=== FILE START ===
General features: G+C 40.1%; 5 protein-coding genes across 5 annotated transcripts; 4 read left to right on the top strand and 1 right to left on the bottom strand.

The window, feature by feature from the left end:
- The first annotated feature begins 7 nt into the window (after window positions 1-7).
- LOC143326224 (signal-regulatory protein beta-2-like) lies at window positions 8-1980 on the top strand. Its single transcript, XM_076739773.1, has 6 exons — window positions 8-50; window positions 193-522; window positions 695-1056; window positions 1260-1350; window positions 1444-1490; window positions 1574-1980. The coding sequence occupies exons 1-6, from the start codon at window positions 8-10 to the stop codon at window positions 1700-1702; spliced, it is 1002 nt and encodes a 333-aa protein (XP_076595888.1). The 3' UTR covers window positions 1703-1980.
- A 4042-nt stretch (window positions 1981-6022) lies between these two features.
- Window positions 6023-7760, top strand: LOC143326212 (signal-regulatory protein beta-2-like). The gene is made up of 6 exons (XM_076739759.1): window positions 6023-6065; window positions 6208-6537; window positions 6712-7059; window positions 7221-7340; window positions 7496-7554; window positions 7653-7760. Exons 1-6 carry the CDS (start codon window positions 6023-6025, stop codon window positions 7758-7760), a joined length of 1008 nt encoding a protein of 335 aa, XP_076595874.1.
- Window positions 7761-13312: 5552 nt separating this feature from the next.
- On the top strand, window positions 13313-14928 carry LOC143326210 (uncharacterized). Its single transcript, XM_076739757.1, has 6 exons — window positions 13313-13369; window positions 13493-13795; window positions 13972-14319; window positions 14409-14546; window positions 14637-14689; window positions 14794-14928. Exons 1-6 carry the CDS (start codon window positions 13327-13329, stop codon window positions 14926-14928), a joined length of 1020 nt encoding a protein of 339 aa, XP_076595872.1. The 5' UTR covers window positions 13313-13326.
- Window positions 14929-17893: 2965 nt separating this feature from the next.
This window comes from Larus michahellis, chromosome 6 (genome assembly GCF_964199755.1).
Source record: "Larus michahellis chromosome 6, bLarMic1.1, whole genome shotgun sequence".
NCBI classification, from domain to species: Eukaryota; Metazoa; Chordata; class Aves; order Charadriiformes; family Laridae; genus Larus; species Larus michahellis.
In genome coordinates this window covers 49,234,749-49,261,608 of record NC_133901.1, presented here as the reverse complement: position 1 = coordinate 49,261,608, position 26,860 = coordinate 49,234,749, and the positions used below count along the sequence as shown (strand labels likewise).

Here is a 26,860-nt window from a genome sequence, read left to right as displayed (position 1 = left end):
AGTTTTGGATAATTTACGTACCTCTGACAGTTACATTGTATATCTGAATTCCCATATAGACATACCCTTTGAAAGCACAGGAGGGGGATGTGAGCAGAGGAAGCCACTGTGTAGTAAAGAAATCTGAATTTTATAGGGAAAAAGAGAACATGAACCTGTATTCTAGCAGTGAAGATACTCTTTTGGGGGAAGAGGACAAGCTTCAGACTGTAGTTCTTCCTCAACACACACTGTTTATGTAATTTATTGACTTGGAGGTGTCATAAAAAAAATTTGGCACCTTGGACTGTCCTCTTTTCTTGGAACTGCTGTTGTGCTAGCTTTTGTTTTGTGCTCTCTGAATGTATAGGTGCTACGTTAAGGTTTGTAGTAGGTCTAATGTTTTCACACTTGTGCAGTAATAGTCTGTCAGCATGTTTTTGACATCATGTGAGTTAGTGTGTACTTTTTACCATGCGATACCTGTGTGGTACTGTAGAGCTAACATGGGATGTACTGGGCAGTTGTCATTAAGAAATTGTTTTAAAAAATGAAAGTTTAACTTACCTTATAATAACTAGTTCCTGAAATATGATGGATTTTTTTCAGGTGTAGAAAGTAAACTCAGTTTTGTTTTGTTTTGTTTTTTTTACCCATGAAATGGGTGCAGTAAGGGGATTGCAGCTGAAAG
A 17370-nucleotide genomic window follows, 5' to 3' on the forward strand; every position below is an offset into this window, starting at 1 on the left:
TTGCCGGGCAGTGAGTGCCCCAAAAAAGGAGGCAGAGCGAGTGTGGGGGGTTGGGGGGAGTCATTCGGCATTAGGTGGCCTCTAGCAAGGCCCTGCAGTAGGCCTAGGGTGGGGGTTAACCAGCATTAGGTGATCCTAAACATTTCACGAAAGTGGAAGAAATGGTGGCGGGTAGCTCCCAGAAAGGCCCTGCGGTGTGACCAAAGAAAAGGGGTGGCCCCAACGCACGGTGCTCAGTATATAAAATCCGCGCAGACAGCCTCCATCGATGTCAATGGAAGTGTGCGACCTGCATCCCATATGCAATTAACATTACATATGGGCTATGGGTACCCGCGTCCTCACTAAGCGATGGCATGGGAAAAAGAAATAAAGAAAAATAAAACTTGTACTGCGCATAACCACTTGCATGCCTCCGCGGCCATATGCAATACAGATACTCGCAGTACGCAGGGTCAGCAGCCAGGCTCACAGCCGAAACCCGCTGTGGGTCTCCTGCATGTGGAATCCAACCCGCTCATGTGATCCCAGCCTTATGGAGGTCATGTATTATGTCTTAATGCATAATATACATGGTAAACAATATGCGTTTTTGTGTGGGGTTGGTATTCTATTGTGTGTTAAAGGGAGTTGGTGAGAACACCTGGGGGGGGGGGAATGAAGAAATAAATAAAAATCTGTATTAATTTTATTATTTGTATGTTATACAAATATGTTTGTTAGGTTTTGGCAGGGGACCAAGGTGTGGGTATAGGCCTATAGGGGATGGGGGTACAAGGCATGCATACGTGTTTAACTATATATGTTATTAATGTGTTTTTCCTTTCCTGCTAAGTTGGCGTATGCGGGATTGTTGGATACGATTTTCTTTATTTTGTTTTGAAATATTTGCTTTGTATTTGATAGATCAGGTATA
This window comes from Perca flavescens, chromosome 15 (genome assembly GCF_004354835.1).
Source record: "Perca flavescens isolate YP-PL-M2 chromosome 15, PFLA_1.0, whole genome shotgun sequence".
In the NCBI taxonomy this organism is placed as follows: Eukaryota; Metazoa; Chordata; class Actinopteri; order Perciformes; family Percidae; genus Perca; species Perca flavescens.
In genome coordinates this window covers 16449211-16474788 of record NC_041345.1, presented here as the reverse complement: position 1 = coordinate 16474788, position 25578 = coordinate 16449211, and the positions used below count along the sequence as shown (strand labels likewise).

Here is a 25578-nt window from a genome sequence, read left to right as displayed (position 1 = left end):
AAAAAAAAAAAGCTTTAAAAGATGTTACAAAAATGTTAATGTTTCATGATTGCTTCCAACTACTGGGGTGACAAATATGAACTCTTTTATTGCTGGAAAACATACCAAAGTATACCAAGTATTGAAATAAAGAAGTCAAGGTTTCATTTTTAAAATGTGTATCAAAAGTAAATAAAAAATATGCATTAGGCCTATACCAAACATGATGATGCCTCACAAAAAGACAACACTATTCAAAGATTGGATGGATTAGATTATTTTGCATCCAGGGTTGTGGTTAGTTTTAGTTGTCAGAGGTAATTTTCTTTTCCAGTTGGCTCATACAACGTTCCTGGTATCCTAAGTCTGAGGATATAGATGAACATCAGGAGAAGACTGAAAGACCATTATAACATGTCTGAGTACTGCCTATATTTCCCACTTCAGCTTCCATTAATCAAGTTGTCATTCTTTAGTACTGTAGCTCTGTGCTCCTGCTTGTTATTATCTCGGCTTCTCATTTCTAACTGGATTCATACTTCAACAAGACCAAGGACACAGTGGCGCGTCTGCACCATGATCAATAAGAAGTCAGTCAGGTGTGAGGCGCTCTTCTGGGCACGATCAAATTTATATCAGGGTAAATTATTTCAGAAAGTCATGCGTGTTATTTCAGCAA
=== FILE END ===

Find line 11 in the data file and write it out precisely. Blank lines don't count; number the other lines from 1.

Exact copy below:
Source record: "Larus michahellis chromosome 6, bLarMic1.1, whole genome shotgun sequence".